To Waterboard a Metaphor

It’s fun to use a credit card because you get your dinner or haircut or iPod now, but your bill doesn’t come until later.  Credit cards are accepted almost everywhere.  You can put most of your monthly expenses like utility bills on them and even make arrangements to be billed automatically.  But the best part is that you can even choose not to pay your bill in full!  Sure, it costs something to carry a balance on your credit card, but it’s so much less fun to pay bills than it is to buy things.

The best way to maximize your ratio of fun to not-fun is therefore to pay the minimum on your credit card every month.  Eventually, though, you hit your credit limit and the fun threatens to stop.  At that point, there are a few options.  One option is just to keep using another credit card, but let’s assume that’s not possible.  The next option is to pay down some of the balance (or go back to making purchases in cash), but that isn’t fun, because we’ve already established that it isn’t fun to pay bills.  Another option is not to pay the bill at all, but that would be even less fun – not only would you be cut off anyway from buying more things, you’d also start getting visits at home from guys with thick necks and questionable taste in jewelry… 

But my Readers are clever enough to have spotted the most fun option: request a credit limit increase!

The credit card company might balk a little bit at how much debt you have already accumulated, not to mention your other debt (like your huge mortgage!). But, frankly, your payment history is pristine, and the credit card company likes to earn its little bit of interest and transaction fees every time you make a charge.  After all, the credit card company needs to put its money to work somewhere.  Some shareholders have trouble understanding why the company keeps lending to customers like you.  They wonder, shouldn’t the company be supporting some local small businesses instead?  The company’s decision definitely would be likely to weigh on its stock price.  Fortunately, though, you happen to know that the company actually thinks it’s a competitive advantage to have a cheap stock price.  So the company hasn’t given you any indication that they’re going to deny a request from you anytime soon.

As long as the credit card company keeps increasing your credit limit, you can have basically as much fun as you want.  That is, unless some JERK comes along and hides your cell phone and locks you in your apartment to try to prevent you from actually calling the credit card company to request that increase.  Not fun!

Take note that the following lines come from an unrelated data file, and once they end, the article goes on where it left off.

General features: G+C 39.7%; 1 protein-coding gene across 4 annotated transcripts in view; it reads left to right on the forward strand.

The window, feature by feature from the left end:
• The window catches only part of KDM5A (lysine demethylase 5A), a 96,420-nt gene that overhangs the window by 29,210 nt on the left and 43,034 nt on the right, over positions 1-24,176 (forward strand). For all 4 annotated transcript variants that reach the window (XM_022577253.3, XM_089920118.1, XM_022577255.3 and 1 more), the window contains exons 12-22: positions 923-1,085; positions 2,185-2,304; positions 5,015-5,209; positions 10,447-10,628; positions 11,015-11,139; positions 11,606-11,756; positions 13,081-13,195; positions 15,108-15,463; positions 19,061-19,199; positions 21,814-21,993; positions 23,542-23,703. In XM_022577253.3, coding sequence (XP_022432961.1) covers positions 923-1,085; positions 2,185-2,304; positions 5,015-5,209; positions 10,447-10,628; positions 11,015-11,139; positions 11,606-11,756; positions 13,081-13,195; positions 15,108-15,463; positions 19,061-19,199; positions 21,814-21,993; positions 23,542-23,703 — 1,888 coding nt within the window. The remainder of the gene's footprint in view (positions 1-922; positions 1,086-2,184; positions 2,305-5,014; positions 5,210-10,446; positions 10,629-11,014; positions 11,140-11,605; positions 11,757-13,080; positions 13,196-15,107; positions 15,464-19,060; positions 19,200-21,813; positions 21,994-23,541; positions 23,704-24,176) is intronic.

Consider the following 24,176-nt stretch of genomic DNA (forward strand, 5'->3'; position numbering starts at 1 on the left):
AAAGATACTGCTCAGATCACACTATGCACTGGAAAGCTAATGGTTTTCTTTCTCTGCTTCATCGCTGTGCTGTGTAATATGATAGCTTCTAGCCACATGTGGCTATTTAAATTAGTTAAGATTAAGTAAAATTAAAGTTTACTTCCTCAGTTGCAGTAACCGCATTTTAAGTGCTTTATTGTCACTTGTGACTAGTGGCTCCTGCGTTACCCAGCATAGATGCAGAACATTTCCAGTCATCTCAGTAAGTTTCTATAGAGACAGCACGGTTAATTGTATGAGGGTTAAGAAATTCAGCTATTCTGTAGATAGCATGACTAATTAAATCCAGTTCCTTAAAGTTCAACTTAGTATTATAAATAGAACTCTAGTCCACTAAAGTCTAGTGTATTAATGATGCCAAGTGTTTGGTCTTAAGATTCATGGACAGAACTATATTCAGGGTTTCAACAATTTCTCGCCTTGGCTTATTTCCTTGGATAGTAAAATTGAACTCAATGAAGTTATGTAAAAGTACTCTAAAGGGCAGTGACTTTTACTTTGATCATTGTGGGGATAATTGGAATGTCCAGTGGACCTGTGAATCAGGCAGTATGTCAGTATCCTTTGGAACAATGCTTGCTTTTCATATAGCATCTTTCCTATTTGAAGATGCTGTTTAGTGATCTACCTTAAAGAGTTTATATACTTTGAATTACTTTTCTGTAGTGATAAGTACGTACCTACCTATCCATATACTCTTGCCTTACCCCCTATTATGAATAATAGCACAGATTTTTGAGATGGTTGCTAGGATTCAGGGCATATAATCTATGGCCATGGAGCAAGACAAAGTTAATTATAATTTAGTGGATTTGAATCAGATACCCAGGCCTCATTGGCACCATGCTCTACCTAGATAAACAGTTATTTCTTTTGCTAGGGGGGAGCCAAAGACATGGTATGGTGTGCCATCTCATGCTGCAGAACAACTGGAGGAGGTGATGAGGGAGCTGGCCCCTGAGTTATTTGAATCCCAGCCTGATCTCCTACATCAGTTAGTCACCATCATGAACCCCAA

That jerk would probably think he’s being pretty clever, since you’d have to finally start paying more of your bills every month in order not to run out of cash.  That would totally not be fun for you, but the worst part would be watching his smug reaction as you scrambled to keep the electricity on, while trying not to disappoint your hairstylist and the others who have enjoyed the benefit of your spending.  You just know he’s going to call up your hairstylist at the end of the month and have a good chat with her about how disappointed in you they both are.

But, wait a minute.  If my Readers were in this position, they would have spotted something fishy about the whole scenario long ago.  How on Earth did that jerk know where you live, never mind where you keep your phone? 

The most likely explanation is that he’s your embittered ex who is, for some reason, still a co-signer on the credit card. 

It’s not like that jerk hasn’t also been having a grand old time running up the charges every month!  In fact, half the charges that you have to pay for every month are for things like his multiple gym memberships and church dues and all those other bills that he put on auto-pay years and years ago.  Sure, it’s not fun for YOU to be paying HIS bills, but you’d always had a kind of understanding that everyone would have more fun if the credit limit just kept on being increased whenever necessary.  Who does he think he is, trying to stop your fun unilaterally?

Nevertheless, suppose you found yourself locked in the apartment just as the monthly bill was coming due.  You and the jerk could have a good shouting match; but although that might be fun for you, the neighbors would probably be scandalized by the whole tacky spectacle.  (You probably will do it anyway, though.)  You are NOT going to give him the satisfaction of begging for the phone back; that’s even less fun than not being able to buy things anymore.

So, you have two options.  The first option is to climb out the fire escape and call your buddy Ben, who seems to be able to create cash out of thin air.  (You’re always surprised that he doesn’t seem to be having any fun, with that kind of magical power.)  He’s a bit of an eccentric fellow with an artistic bent, so you know you can count on him to buy whatever doodle you put on paper for him.  You can then run that cash over to the credit card company in the nick of time.  It’s not fun to pay a bill, but it is fun to make doodles; so it’s sort of a wash.  And then you get to give a big raspberry to the jerk until the next time either of you needs to use the credit card.

The other option is to hold your breath until the jerk gives you the phone or you pass out.  You may risk some permanent brain damage that way… but, hey, some people get off on that sort of thing.

Addendum: Karl Smith has something serious to say about this metaphor.  For what it’s worth, I agree with his conclusion.


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